Crime

‘Cockroaches were everywhere’ — even the crib, Kentucky cops say. Caretakers arrested

Keeping bed bugs from spreading in your home

Bedbugs are parasitic insects that bite the skin of sleeping humans and animals to feed on their blood. They hide in the cracks and crevices of beds, box springs, headboards, bed frames and objects around a bed. Dr. Bobbi Pritt of the Mayo Clinic
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Bedbugs are parasitic insects that bite the skin of sleeping humans and animals to feed on their blood. They hide in the cracks and crevices of beds, box springs, headboards, bed frames and objects around a bed. Dr. Bobbi Pritt of the Mayo Clinic

A complaint led police to a cockroach- and bedbug-infested residence that housed four children living in “extreme danger.”

Conditions in the home led to the arrest of the children’s caretaker and a woman who lives with him in the home.

Louisville police officers were dispatched to the Summer Creek Drive home Thursday night after a person called an abuse hotline, stating a 7-year-old girl came to school with a cut on her lip, police said.

When police arrived, officers found “a severe amount of clutter and trash throughout the inside of the residence” and furniture that had cockroaches, cockroach feces and bedbugs on it, according to a citation.

Dead and living cockroaches were observed along baseboards along with “severe filth,” police said.

Two of the children in the home, 4- and 5-year-old boys, slept on a single twin bed that was too small for both children, according to the arrest citation. Another child, the 7-year-old girl, slept on a single twin bed next to them and both of the mattresses were “completely covered in filth to a severe/extreme state,” according to Louisville police.

Dead and living cockroaches were on both mattresses, as well as their feces and bed bugs, police said. The children stated to officers that when they sleep, “they have bugs crawl on them and bite them,” police said. The children were wearing dirty clothing that police say was “indicative of neglect from the parents.”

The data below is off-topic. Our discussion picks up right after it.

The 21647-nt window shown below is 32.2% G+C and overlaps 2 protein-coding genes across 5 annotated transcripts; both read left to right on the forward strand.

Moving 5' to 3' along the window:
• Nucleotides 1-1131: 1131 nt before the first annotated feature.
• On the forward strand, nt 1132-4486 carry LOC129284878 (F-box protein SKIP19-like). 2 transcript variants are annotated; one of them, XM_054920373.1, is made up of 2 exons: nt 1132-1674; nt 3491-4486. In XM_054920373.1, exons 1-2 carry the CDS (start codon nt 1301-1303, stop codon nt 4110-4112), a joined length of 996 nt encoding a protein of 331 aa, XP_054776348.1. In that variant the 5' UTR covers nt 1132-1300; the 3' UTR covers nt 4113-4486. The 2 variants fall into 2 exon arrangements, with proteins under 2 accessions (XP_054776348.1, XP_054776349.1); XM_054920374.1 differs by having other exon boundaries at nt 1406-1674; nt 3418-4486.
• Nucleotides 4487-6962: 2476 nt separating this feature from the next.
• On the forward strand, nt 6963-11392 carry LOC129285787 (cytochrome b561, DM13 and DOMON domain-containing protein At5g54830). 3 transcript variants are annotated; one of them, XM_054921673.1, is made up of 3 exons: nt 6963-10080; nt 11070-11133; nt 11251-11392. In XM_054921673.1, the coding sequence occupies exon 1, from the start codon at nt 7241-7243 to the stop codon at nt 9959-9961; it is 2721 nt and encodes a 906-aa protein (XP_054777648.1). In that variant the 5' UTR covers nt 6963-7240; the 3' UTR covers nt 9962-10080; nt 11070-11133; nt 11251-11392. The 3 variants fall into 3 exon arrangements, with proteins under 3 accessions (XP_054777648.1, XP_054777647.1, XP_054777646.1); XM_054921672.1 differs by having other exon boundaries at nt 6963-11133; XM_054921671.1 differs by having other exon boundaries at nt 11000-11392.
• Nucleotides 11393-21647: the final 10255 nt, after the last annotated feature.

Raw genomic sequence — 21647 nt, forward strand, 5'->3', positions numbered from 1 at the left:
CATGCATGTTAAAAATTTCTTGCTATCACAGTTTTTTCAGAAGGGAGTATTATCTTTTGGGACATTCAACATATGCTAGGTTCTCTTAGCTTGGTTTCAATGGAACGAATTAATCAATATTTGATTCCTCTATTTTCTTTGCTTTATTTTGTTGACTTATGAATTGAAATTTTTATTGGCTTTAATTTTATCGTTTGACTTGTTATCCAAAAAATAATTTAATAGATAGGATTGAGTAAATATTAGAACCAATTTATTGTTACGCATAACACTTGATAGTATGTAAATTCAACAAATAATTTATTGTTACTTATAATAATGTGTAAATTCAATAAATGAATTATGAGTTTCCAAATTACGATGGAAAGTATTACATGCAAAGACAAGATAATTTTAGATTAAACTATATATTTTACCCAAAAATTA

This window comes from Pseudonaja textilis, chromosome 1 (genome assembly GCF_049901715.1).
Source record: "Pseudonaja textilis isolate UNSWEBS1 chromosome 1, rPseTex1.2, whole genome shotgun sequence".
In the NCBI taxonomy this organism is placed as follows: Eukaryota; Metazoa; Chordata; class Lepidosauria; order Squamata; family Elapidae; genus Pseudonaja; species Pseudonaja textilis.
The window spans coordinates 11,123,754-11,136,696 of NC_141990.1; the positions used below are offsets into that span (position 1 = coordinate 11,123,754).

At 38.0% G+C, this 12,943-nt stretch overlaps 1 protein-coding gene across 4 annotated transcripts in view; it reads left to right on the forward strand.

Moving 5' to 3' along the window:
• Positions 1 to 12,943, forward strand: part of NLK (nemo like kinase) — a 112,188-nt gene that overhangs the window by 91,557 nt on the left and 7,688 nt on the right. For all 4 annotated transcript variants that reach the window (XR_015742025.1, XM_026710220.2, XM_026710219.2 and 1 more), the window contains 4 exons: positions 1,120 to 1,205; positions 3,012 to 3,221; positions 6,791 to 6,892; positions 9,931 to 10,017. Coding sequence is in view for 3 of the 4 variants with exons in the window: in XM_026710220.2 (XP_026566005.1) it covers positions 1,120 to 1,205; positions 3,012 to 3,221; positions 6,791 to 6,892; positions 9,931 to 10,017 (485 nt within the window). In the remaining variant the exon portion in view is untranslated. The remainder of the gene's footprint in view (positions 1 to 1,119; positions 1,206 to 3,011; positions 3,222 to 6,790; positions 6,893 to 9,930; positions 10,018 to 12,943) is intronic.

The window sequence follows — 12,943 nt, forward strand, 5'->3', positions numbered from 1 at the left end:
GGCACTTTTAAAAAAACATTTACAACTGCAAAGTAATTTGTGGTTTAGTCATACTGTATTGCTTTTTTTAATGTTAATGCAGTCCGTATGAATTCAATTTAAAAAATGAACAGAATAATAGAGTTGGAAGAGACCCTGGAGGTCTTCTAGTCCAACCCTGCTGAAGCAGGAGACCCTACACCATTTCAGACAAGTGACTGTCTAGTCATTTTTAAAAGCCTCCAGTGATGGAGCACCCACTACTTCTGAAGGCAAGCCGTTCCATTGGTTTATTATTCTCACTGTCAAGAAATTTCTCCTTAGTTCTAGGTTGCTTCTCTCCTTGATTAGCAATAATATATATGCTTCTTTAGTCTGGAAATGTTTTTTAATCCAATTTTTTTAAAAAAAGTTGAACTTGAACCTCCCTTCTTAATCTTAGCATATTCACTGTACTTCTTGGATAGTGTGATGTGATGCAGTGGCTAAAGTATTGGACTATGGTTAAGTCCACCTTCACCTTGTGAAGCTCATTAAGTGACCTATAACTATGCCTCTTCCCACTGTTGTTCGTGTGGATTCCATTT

The bedroom for the adults, 38-year-old Sean Landrey and 31-year-old Jessica Downs, was also full of clutter, which police said served as an ideal breeding ground for cockroaches.

A child crib was found in the bedroom with a 2-year-old child in severely dirty clothing. When the child was removed from his crib, police say a cockroach was under his head on the mattress.

“Officers observed hundreds of baby cockroaches in the crib along with their feces and bedbugs,” police said in the citation. “Officers believed that the feces were in the amount of thousand plus.”

Police said the cockroaches were everywhere inside the residence along the walls and appliances, and their feces could be seen along the framing throughout the home.

According to Pioneer Pest, cockroaches can spread bacteria and parasites that may be living inside of them. Some of the bacteria in cockroaches can be transmitted to humans, including salmonella, which can cause diseases ranging from food poisoning to typhoid.

They are also known to contain allergens that trigger allergies and increase the severity of asthma symptoms, police said.

Landrey is the biological father to one of the children and the caretaker to the other three children, according to his arrest citation. It did not describe Downs’ relationship to the children, but she lived in the home with Landrey.

They were each charged with four counts of second-degree criminal abuse and four counts of endangering the welfare of a minor.

Police said the children were in extreme danger of serious physical injury and/or death. The children were released to a grandmother, according to the arrest citation.

Jefferson County District Judge Amber Wolf told Landrey and Downs the complaint was “very, very disturbing,” WDRB reported.

Landrey and Downs have been placed in Louisville Metro Corrections on $10,000 bonds.

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